Love and forgiveness can conquer all, but only when your partner is mature enough to handle this (see post from yesterday). When both of you value your commitment to each other, yes, love and forgiveness will conquer all ills. What happens when there is a lack of maturity? You can’t control the actions of another. You have to let go when shock and drama won’t because their anger (and your stubbornness to let go) are all that is holding on. The love has ceased to exist. You are a victim of your memories and they are a hostage to their anger.
The shock of learning that your boy/girlfriend or spouse is not the person you thought they were is an extremely painful experience. Seeing their true colors for the first time is the start of a very painful journey. At first, you are in denial. You think that any day they will call to apologize. As time goes on, the longer it takes, the chances are, it is just not going to happen.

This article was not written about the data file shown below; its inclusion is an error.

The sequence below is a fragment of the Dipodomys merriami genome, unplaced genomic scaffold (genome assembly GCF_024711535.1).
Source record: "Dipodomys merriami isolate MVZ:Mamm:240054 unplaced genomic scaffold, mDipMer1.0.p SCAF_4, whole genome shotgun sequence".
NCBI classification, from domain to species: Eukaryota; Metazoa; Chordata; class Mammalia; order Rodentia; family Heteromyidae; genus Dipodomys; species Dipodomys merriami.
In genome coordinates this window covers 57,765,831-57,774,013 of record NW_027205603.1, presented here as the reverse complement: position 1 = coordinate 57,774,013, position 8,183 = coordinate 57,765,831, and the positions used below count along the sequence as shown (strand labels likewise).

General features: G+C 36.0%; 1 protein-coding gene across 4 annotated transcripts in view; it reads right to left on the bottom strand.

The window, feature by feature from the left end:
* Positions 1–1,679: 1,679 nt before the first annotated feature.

In a relationship, love and forgiveness can conquer most anything if two people are willing to work through the crisis. The problem is this: most people give up at the sign of any discomfort. It is usually one person that makes that decision to say they aren’t going to put up with someone anymore. Sometimes both do and then they say it was mutual when they leave at the end.
Love is easy, you can kiss and make up. Relationships are for grown-ups and require a lot of hard work. Persistence, dedication, love, and commitment to each other. This is the recipe for turning things around. If one or both refuses, they have missed out on an opportunity to grow and become better people. They are essentially running away and choosing to continue living their life in the crisis. This is unfortunate. If they could stay with their partner and do the work, the relationship could potentially transform into a much more powerful union. A sense of relationship enlightenment could ensue.
This is quite a lengthy post but well-worth the read. I found it quite fascinating and hope you will too. It is a very diplomatic way of explaining the ills of our society.Posted by Dr. Rod Hoevet on June 22, 2020